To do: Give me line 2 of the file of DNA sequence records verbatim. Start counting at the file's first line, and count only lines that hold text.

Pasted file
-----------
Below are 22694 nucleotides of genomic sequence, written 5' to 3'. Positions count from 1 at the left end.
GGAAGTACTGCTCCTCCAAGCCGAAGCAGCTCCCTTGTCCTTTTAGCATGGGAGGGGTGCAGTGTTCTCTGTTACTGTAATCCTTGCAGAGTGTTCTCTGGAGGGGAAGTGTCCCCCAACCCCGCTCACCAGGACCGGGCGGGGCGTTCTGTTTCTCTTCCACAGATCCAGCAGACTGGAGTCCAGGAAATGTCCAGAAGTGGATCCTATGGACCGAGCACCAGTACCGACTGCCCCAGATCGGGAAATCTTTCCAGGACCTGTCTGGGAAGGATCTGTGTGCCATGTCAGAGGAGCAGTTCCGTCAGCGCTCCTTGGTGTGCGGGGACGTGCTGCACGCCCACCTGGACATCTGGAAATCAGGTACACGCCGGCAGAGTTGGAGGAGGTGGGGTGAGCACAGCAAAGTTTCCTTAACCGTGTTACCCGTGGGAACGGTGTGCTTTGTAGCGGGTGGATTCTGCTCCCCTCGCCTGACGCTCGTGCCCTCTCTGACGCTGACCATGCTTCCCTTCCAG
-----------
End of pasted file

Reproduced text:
GGAAGTACTGCTCCTCCAAGCCGAAGCAGCTCCCTTGTCCTTTTAGCATGGGAGGGGTGCAGTGTTCTCTGTTACTGTAATCCTTGCAGAGTGTTCTCTGGAGGGGAAGTGTCCCCCAACCCCGCTCACCAGGACCGGGCGGGGCGTTCTGTTTCTCTTCCACAGATCCAGCAGACTGGAGTCCAGGAAATGTCCAGAAGTGGATCCTATGGACCGAGCACCAGTACCGACTGCCCCAGATCGGGAAATCTTTCCAGGACCTGTCTGGGAAGGATCTGTGTGCCATGTCAGAGGAGCAGTTCCGTCAGCGCTCCTTGGTGTGCGGGGACGTGCTGCACGCCCACCTGGACATCTGGAAATCAGGTACACGCCGGCAGAGTTGGAGGAGGTGGGGTGAGCACAGCAAAGTTTCCTTAACCGTGTTACCCGTGGGAACGGTGTGCTTTGTAGCGGGTGGATTCTGCTCCCCTCGCCTGACGCTCGTGCCCTCTCTGACGCTGACCATGCTTCCCTTCCAG